“Childhood is not the happiest time of one’s life, but only to a child is pure happiness possible. Afterwards it is tainted with the knowledge that it will not last, and the fear that one will have to pay for it.”
“We did no English at Westminster. In my seven years there I never wrote so much as one essay. . .No compulsory prose was extracted from us at school, but an annual excursion into verse was demanded.”
And we homeschoolers are so worried that we might leave out some essential subject, such as algebra or essay writing. Mr. Milne seems to have learned to write well enough.
“Osmond (a bicycle racer) was my only hero. . . Osmond —a beautiful name. I think that as A.A. Osmond I should have written much more dashingly.”
Did you ever think that with a different name you might be somehow poised for greatness? I’ve never heard of any serious scholar or writer named Sherry. I like my name, but it’s such a frivolous-sounding one.
On waiting as a writer for inspiration: “For myself I have now no faith in miraculous conception. I have given it every chance. I have spent many mornings at Lord’s hoping that inspiration would come, many days on golf courses; I have even gone to sleep in the afternoon, in case inspiration cared to take me completely by surprise. In vain. The only way I can get an ‘idea’ is to sit at my desk and dredge for it.”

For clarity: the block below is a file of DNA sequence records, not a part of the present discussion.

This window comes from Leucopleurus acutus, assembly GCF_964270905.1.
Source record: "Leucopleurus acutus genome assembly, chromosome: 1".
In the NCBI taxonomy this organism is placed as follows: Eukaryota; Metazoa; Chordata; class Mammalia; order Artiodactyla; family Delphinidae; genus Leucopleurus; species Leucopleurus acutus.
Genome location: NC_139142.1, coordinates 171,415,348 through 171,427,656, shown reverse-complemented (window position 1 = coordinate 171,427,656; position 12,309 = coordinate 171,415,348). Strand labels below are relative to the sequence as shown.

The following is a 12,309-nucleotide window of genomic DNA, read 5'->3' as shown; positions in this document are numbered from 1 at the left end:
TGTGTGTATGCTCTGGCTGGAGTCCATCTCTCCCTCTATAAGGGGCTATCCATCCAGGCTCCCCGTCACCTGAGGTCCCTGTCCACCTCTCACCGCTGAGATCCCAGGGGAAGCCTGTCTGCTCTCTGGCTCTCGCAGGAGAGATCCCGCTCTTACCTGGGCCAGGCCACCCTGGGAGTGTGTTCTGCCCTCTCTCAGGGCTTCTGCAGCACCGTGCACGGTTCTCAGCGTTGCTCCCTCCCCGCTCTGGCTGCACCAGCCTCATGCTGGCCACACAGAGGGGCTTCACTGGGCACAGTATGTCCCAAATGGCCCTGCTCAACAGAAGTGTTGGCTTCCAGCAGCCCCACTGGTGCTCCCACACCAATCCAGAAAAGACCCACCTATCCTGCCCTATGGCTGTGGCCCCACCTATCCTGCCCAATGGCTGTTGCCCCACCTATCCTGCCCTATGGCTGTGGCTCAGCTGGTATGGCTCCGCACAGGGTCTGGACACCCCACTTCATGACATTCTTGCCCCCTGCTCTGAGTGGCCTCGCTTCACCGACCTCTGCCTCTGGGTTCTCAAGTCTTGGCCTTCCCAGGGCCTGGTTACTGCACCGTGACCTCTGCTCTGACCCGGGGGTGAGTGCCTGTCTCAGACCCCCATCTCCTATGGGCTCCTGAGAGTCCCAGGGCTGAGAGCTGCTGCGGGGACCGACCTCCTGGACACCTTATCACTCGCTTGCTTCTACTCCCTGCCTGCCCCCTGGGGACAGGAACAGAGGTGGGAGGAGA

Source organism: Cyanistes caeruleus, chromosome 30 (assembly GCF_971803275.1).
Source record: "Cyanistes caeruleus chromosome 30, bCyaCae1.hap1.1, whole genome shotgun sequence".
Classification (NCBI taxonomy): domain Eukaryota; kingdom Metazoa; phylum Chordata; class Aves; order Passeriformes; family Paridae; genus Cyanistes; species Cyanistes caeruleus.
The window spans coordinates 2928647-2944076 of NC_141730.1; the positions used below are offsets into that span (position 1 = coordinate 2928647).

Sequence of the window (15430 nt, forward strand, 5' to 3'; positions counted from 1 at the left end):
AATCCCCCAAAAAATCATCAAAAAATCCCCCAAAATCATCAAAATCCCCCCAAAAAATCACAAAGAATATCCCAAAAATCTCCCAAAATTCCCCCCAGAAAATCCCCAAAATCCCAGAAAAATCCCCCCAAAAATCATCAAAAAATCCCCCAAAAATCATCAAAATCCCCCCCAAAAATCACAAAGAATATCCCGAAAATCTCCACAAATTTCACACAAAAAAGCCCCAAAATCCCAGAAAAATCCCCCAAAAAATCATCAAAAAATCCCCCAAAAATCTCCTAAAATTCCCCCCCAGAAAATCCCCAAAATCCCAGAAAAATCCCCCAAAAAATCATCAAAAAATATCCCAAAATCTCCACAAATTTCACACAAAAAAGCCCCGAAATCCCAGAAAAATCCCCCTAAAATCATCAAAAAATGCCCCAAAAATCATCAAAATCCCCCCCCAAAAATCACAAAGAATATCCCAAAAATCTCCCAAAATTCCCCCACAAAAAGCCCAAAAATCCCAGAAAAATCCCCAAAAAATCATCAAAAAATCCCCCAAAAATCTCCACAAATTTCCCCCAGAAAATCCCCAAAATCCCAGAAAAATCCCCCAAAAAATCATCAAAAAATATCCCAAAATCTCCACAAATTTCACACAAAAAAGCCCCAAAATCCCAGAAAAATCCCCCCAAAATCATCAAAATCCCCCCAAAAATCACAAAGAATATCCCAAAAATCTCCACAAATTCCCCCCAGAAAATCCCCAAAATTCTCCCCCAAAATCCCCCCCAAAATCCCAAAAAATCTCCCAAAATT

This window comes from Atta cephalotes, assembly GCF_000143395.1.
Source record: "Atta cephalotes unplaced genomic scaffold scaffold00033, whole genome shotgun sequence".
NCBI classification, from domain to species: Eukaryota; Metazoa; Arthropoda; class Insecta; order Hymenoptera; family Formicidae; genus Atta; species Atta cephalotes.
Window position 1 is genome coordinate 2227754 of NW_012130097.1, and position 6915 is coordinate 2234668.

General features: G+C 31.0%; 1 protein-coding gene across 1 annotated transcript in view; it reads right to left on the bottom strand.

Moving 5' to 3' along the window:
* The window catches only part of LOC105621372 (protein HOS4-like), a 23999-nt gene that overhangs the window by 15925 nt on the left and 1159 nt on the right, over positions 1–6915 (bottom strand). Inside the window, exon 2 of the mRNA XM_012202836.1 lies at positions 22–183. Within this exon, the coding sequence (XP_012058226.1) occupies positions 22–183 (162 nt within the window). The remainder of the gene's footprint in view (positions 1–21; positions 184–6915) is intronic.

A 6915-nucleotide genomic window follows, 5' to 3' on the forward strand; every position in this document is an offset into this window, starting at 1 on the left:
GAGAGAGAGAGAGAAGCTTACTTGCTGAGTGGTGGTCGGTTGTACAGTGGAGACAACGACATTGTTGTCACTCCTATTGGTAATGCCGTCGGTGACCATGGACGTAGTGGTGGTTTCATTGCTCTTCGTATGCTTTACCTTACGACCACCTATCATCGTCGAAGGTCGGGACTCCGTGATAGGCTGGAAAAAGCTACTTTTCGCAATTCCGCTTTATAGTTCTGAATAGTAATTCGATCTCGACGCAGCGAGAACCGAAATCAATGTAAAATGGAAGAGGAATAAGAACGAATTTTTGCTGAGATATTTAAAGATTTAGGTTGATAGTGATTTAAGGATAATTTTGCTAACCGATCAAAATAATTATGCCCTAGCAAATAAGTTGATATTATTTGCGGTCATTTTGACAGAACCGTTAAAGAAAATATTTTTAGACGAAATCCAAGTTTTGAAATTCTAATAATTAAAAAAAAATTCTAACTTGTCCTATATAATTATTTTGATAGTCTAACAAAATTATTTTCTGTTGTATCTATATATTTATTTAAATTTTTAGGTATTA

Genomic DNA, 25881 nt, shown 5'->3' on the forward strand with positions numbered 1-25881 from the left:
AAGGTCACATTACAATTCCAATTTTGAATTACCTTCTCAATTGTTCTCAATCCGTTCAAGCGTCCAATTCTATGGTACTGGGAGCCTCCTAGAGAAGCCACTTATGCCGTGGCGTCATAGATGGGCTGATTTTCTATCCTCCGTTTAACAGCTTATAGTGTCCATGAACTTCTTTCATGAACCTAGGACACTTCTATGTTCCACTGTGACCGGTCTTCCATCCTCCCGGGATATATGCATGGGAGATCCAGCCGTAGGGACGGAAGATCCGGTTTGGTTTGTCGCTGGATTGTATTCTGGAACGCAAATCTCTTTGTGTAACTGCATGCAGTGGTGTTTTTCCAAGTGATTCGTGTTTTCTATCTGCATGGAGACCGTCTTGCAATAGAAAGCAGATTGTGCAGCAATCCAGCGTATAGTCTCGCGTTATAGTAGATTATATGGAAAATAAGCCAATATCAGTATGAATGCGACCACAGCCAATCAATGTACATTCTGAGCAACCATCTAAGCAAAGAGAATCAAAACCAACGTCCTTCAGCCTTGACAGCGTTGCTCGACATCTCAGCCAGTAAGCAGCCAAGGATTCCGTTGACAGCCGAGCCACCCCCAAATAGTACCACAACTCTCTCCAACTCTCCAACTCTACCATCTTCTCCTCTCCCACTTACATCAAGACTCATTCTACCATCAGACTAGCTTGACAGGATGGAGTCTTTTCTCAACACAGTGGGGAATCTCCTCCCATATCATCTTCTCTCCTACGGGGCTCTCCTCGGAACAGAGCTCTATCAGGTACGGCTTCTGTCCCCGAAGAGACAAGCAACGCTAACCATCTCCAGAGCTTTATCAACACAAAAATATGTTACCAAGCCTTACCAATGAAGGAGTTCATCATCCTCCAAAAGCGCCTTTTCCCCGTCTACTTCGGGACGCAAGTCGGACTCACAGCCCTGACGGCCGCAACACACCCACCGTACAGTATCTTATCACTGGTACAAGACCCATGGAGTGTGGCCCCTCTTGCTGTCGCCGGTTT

NaNoWriMo participants take note. Would-be writers in general take note.
“I like writing, by which I mean I like putting down certain words in a certain order.”
Three sentences later: “I hate writing, by which I mean I hate the business of putting down words with a pen. Unless I can get some sort of ‘kick’ out of them, I can hardly bring myself to the drudgery of inking them in.”
Ah, yes, ye olde love/hate relationship. Milne’s a good writer. I’m glad the love won out.
Milne’s autobiography is not available on Amazon. I had Eldest Daughter borrow it for me from the Baylor Library because I couldn’t find it anywhere in Houston. Not can’t-live-without-it literature, but it was worth the the effort and the miles.
And now you know what I’ve been reading, in addition to Moby Dick, or All You Ever Wanted To Know About Whales and Whaling, Good and Evil, Revenge, Justice, and Mercy in Only Six Hundred and Eight Pages (with illustrations).
Coming soon: My Struggle to Find and Conquer the Great White Whale.